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4 Ways to Teach Your Child to Take Leaps of Faith

Ways to Teach Your Child to Take Leaps of Faith

From the time my daughter was eight years old she told me she wanted to be a missionary. That’s sweet when you’re looking into the eager eyes of a child. Much harder is peering into the eager eyes of a young adult, realizing this was soon to be a VERY. REAL. THING.

Leslie’s plan was to live in the Czech Republic for a year and work with the local church. She needed approximately $19,000, a nice chunk of change to raise. Most startling was her approach. “Mom, I really feel that God is telling me not to do any fundraisers. He’s telling me that He wants to provide.”

My ideas of support letters, spaghetti dinners, and bake sales were dashed.

She just needs a dose of reality, I thought.

Then I felt my Father’s still, small voice. Isn’t this what you taught her to do . . . to take leaps of faith?

God’s voice stilled my frantic musings. Well, I suppose I had. And here is how you can teach your child to do the same. {But be warned: Faith takes just that—FAITH.}

4 Ways to Teach Your Child to Take Leaps of Faith

  1. Model It. I modeled faith when God called me to launch a crisis pregnancy center. I modeled faith when God asked me to mentor young moms. I modeled faith when I said yes to our first mission trip to the Czech Republic—leading a trip when I hadn’t even been on one! My daughter was with every step of the way, and she witnessed God showing up time after time.
  2. Step Out of the Safety Zone. I always wanted to keep my kids safe, but allowing my daughter to attend a secular college in an urban area was hard. She was not safe. It was far from a safe area, and most of the students were bad examples! Yet I saw Leslie’s character and her love for God, and I told her she could make a difference. She did. The relationships she built still continue—relationships with those who would have never stepped into a church, except for their relationship with my daughter. I stepped out of the safety zone when I allowed my daughter to step into dangerous territory, and she steps out of her safety zone every day and realizes there is no place she’d rather be.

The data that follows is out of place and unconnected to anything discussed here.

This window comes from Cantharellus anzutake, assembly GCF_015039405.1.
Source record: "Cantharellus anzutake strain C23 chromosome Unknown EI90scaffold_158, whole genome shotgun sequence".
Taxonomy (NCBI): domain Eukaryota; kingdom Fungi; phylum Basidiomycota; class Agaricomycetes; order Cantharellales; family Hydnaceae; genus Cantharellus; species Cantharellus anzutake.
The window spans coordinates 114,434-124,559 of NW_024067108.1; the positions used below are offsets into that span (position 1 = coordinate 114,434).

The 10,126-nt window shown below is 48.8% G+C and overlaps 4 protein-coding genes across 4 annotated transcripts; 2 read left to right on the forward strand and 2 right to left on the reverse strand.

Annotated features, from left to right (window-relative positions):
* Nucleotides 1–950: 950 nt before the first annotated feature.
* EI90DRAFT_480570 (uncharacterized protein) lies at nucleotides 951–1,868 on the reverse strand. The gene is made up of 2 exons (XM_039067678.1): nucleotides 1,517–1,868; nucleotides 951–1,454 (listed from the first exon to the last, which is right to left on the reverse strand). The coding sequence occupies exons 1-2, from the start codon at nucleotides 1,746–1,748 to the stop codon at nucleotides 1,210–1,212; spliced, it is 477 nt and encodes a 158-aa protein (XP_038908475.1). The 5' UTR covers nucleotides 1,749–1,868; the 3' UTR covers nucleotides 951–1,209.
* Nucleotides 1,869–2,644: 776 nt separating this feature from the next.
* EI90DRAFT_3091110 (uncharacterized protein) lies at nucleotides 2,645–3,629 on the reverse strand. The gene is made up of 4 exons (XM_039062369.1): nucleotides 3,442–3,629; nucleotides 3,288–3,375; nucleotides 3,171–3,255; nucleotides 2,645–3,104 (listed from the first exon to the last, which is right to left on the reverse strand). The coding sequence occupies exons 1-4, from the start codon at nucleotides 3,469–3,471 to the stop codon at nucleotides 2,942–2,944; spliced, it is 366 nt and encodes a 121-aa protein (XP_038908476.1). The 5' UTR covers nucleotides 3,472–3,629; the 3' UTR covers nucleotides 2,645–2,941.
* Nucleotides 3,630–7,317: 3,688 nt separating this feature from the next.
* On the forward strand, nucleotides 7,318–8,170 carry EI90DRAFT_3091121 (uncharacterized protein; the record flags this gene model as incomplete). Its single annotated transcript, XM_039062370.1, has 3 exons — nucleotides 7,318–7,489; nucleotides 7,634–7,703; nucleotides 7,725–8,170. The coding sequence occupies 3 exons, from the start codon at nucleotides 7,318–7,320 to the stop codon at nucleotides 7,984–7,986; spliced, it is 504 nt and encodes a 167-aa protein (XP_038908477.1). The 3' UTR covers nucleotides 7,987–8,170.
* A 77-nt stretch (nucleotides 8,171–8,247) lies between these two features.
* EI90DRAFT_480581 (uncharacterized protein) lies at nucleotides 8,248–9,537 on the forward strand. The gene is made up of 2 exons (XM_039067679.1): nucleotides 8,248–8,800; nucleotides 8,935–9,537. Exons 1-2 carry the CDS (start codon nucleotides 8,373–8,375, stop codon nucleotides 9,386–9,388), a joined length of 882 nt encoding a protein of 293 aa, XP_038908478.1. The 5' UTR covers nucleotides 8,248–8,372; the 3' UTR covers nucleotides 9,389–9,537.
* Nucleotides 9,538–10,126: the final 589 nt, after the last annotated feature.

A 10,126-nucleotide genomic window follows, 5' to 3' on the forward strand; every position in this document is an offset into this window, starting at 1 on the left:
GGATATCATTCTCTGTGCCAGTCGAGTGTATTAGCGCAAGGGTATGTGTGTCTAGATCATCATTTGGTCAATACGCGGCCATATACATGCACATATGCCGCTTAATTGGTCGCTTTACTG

3. Become a Person of Prayer. We are weak people. We need God, and prayers give us access to Him. Through the years we’ve tried to pray for needs as they come upon us—whether it is the accident on the highway, the lady down the street, or our own failings. When we teach our children to pray, we teach them how to access the answer for all their needs. My daughter is a person of prayer because I realized it was the only way for me to be an overcomer in this life, and I told her that time and time again. And as she prayed she discovered the same thing.
  4. Join the Jump. When our children want to take leaps of faith, we need to join the jump. Sending my daughter to an atheistic country for one year wasn’t easy, but I poured myself into being her biggest support and cheerleader. Does your heart pound when you consider what God might call your child to do? Parent, close your eyes, take a deep breath, and take a leap of faith, letting your child know that you trust God’s perfect will and that you expect Him to do great things!

Now, back to that fundraising, I’m happy to say that EVERY penny my daughter needed came in, without support letters, without spaghetti dinners, and without twenty-five-cent cookies. Customers at her work would slip her checks, and an international friend sent her a large sum. Money came in in unexpected ways from unexpected places . . . which means it just grew my daughter’s faith for the future callings God puts on her life!

Tricia Goyer

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